Joe Paterno — played by Al Pacino
Yep, the coach from “Any Given Sunday” will reprise his silver screen coaching career. Al Pacino has accepted the challenge of playing the late legendary Penn State head football coach Joe Paterno. Can Michael Corleone, Tony Montana, Frank Serpico, and the weird, blind guy from “Scent of a Woman” pull it off? Time will tell.
Surprisingly, or maybe not, the first question everybody seems to be asking upon learning of this forthcoming production is, “Who’s going to play Sandusky?” I’ve been watching Twitter for perfect suggestions, but after seeing Henry Winkler and Max von Sydow, I decided to take matters into my own hands. (So to speak.) So, I’ll be presenting my choices for Jer and the other major characters below.
Hollywood.com is none too snarkily snotty in presenting this news (noose, maybe), for example: “…and the decade-spanning coverup [sic] put the nail in [Sandusky’s] and Paterno’s public opinion coffin. (When you think about it, Penn State is like a microcosm of the Catholic Church.)” ASSHOLES!
Some of the oblivious snorkels in LaLa Land have been referring to Joe as “Papa Joe” instead of “JoePa”. I wonder if that’s written into the script, which is supposed to be based on Joe Posnanski’s biography. Posnanski, of course, wouldn’t have made that error, although Louis Freeh might have. It led me to wondering about why the hell all the hoopla over a movie about a pizza franchiser until it finally dawned on me what they meant. Hey, at my age, I’m slow.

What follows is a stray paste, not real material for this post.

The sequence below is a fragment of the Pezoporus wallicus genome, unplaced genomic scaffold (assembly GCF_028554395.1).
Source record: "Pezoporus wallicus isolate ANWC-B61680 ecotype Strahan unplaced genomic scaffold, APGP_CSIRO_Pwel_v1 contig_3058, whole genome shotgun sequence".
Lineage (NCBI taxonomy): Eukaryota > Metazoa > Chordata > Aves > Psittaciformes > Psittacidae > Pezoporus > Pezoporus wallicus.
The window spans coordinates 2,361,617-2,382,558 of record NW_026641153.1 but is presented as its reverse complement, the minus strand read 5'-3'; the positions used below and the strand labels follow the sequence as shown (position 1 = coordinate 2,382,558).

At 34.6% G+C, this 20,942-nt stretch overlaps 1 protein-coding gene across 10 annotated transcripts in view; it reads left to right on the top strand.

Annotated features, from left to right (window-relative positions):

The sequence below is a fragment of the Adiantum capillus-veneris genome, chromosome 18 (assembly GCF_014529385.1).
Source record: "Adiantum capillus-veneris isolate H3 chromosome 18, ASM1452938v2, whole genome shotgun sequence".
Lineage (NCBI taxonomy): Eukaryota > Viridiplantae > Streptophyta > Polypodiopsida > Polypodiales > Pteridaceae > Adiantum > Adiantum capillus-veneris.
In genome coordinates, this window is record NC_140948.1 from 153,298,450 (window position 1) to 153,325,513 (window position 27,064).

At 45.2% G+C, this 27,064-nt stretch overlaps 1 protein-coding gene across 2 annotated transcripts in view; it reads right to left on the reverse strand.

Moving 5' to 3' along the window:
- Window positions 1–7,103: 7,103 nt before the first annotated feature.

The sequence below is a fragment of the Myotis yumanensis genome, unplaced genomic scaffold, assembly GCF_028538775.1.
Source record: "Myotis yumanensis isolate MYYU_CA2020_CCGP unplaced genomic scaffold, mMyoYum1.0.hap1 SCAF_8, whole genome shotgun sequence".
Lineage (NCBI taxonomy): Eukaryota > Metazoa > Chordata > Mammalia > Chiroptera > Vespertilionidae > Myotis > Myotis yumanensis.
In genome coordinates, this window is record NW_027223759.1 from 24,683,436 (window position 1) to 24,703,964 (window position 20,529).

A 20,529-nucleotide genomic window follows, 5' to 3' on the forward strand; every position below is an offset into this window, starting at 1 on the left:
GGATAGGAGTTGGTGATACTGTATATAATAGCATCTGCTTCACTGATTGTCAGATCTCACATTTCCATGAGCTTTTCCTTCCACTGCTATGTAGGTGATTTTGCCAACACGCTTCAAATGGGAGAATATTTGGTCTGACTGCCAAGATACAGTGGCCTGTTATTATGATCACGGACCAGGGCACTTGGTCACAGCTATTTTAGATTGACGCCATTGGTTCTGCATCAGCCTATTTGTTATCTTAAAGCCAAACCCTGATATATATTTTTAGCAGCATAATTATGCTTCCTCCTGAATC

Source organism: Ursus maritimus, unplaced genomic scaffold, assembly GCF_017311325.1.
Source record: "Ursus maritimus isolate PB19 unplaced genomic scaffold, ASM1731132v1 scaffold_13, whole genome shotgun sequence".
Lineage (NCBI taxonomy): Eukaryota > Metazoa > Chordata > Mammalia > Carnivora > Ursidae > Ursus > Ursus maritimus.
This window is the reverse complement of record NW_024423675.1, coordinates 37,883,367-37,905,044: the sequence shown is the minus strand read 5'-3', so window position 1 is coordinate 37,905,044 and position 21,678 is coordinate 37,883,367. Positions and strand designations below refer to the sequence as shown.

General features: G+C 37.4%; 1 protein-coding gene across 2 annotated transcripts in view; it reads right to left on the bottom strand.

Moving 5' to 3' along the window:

Aside from the obvious main villain, Sandusky, the rest of the cast also remains to be selected by whichever studio buys into the package being pitched by Pacino’s agency, ICM. I know about as much about how Hollywood works as Hollywood knows about JoePa, so your guess is as good as mine as to how this will all play out. Feel free to watch Entertainment Tonight or read Variety or whatever it takes to answer any questions you might have.
This Turkey will just take things as they come, unless they do something really cool like cast Sofía Vergara as Vicky Triponey or something. (After all, who’s going to buy a ticket to a movie without a hot chick or two?)
“No, I’m not going to tchoot you, Frank. Manolo! Tchoot that piece of chit.”
—Tony Montana, in Scarface
Nevertheless, it certainly is interesting to speculate. I mean, Pacino and Paterno — what do they have in common other than the big nose, their Italian heritage, and the first and last two letters of their surnames? Well, Joe was a master of the English language and had an Ivy League education. Al flunked out of high school, passing only English. Al grew up in the Bronx, while Joe grew up in Brooklyn. Joe settled down with Sue, while Al— well, he sowed his share of wild oats and never married. Joe wanted to be a lawyer; Al wanted to be an actor. Joe became a legendary coach. Al is now co-president of the Actors’ Studio, where he studied method acting prior to launching an equally legendary acting career. So, there are major differences between the two, yet there are some subtle similarities.
I wonder whether Al will be able to get the accent right. It is a serious Turkey hope that they get this thing right. Yeah, I know. Fat chance!